At the University of Toronto a 60-year-old engineering professor was barred from the campus swimming pool for "sexually harassing" female swimmers by "leering" at them--while wearing a snorkel mask. A professor at the University of Miami was charged with sexual harassment for, among other things, occasionally "walking around with [his pants] unzipped" (CHE, 31 March 1993). At the University of Minnesota-Duluth, the History Club posted photos of History professors in off-beat poses. One prof posed as a Roman with a sword, and another posed as Davy Crockett, armed with a Colt pistol. The Affirmative Action Officer branded them "totally inappropriate" and claimed that they created a hostile work environment for women. When the Department head refused to remove the offending photos, she had campus police do it.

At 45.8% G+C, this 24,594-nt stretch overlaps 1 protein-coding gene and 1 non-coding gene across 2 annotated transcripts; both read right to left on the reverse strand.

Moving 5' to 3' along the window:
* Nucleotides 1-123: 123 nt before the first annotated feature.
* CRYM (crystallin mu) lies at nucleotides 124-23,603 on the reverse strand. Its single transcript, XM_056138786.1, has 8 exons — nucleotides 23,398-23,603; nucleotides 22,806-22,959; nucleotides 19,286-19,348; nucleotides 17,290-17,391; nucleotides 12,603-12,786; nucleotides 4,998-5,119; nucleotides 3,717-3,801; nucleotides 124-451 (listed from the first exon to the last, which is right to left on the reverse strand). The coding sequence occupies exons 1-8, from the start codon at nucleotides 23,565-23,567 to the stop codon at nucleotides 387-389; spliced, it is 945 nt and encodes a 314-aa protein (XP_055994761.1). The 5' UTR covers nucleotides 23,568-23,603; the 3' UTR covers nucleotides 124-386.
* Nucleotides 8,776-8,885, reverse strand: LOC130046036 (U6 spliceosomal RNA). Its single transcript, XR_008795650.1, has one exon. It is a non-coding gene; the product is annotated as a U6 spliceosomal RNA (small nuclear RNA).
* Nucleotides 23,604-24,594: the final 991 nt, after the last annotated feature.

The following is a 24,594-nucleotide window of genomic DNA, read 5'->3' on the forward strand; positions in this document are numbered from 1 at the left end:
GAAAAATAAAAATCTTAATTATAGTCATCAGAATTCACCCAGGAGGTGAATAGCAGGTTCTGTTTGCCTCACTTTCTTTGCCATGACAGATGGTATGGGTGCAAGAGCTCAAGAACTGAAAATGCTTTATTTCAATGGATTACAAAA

At Columbia, a male student who edited the alumnus magazine passed on to his female French professor an article his magazine had just published reporting the curious fact that the university possessed the preserved penis of Napoleon. The French professor was so "intimidated" by this "inappropriate" action that she could not continue teaching the course with him in class, and he was asked to leave by the Dean (Rex Roberts, "My Waterloo," Lingua Franca, November/December 1993, 42-47). A 30-year professor at the University of New Hampshire was charged with "sexual harassment" and suspended for a year without pay, when, in part, he illustrated the word "simile" by saying that belly dancing is like Jello with a vibrator under the plate. A female student said that everybody knew that a vibrator was a sexual aide, and thus the reference to it was vulgar, degrading, and offensive; the professor said he was simply referring to a massager. A professor of Scandinavian Literature at the University of Minnesota was accused of "sexual harassment" because he gave a deliberately "prurient" interpretation to a line of Finnish poetry (translated: "and he blew on the wind").